I’ve often found that RMS is great for performing a sanity check as to whether the RTOS application architecture I developed makes sense or if I’m going in the wrong direction. For example, I can take my assumptions about how a system with the following tasks will behave and determine if it can successfully schedule its tasks:
For a system that uses RMS, for a system with an infinite number of tasks, the CPU utilization for all those tasks must be less than 69.3%. For the above system, we can see that the total utilization is 52% which means that they should be schedulable based on the system assumptions.
RTOS Best Practice #4 – Use Synchronization and Data Flow Diagrams
After using the outside-in approach to identify all the tasks that I need in an application, I often will create a synchronization and data flow diagram. The purpose of this diagram is to:
- Map where all the data in the system is coming from
- Map how that data is moving from its source to tasks in the system
- Map how that data may be stored and accessed
- Map how that data is used to generate system outputs
Earlier I used an internet connected thermostat as an example. Below is a data flow and synchronization diagram that we might make for that application.
As you can see, this diagram not only helps us to see how the data is moving through the system but also the RTOS components that we will need in our application such as:
- Stream buffers
Without a diagram like this, a development team is bound to run into development and maintenance issues.
RTOS Best Practice #5 – Leverage the RTOS Best Practices Guide
The last best practice is simply to recognize that there are many more best practices than what we can cover in this article. I’ve put together an RTOS Best Practices Guide that I periodically update that contains best practices for common RTOS such as:
- Task Management
- Memory Management
- Performance Management
- Synchronization and Task Recommendations
- RTOS Issues and Debugging
If you’d like to learn about more RTOS best practices, you can download the RTOS Best Practice Guide by signing up for my Embedded Bytes monthly newsletter here.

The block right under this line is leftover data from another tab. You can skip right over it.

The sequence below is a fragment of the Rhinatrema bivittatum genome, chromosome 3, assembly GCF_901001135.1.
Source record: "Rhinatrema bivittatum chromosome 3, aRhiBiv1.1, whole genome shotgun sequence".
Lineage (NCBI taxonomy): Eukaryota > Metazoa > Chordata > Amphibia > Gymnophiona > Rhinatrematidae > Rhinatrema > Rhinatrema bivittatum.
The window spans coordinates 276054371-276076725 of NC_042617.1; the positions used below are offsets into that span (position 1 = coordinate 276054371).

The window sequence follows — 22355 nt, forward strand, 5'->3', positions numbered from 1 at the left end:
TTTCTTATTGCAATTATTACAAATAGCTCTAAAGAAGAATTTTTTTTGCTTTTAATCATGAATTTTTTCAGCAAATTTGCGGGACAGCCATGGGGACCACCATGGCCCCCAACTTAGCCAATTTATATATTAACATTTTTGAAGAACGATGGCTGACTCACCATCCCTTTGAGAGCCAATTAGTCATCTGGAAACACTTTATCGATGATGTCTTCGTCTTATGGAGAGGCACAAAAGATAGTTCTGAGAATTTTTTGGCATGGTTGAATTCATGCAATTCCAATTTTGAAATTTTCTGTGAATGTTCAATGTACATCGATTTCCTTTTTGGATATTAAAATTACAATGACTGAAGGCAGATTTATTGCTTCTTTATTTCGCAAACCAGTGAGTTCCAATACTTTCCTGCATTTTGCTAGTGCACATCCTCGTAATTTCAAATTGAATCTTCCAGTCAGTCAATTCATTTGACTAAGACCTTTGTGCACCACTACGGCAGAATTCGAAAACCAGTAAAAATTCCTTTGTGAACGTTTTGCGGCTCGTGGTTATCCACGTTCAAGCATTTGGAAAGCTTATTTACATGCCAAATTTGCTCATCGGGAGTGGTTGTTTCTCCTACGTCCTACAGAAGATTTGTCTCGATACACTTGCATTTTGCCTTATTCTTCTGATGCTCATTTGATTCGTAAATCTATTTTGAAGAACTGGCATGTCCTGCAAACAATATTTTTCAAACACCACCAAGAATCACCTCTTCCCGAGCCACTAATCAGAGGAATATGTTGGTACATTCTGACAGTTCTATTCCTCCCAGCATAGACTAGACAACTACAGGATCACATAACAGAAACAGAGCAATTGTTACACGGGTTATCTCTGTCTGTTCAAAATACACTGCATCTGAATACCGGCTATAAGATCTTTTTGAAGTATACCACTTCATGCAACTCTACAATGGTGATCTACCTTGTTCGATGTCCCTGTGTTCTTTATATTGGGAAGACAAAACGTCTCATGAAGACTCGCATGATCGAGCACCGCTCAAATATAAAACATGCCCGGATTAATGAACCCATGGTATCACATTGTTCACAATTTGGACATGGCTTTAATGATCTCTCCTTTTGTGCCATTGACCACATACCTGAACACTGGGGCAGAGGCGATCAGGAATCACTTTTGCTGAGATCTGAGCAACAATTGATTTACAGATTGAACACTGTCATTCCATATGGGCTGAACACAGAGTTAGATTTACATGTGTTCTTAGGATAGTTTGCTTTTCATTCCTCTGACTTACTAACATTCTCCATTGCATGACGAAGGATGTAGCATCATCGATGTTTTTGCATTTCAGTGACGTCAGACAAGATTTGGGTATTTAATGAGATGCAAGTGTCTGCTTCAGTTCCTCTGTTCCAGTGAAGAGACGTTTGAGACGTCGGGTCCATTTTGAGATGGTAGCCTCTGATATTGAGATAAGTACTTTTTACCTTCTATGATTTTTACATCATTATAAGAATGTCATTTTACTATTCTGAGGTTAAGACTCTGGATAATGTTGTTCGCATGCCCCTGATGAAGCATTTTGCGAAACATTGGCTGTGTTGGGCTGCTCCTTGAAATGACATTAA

RTOSs are being used more than ever before to develop real-time applications. Following these best practices can help you to avoid making mistakes that could delay product delivery and total development costs.
If you would like to learn more about how to use an RTOS when developing a product, you can check-out Jacob’s RTOS Training courses or contact Jacob to help you develop your RTOS Software Architecture.
As usual, well written and very good suggestions.
Very nicely written. It might be good to add a note regarding potential issues with task deadlock and priority inversion in the section regarding task priority assignment.
Thanks for the comment! I will probably write more about those topics in the future. Definitely important to be aware of.
I have a question about the part where you say to assume all non-periodic tasks as periodic tasks. What if my system is mostly comprised of event-driven tasks? Should I assume those periodic? I think that by doing so, the complexity of the RMS analysis would inecessarily increase. Or am I missing something?
It depends. RMA assumes that tasks are periodic. If your events only run occasionally, you need to determine if they are low enough of a cpu load, they may not need to be considered. If they do load the CPU, then you need to assume that they occur at a minimum periodic rate. (It also might turn out depending on the design that it may make no sense to use RMA!).
Thanks really good content as usual!!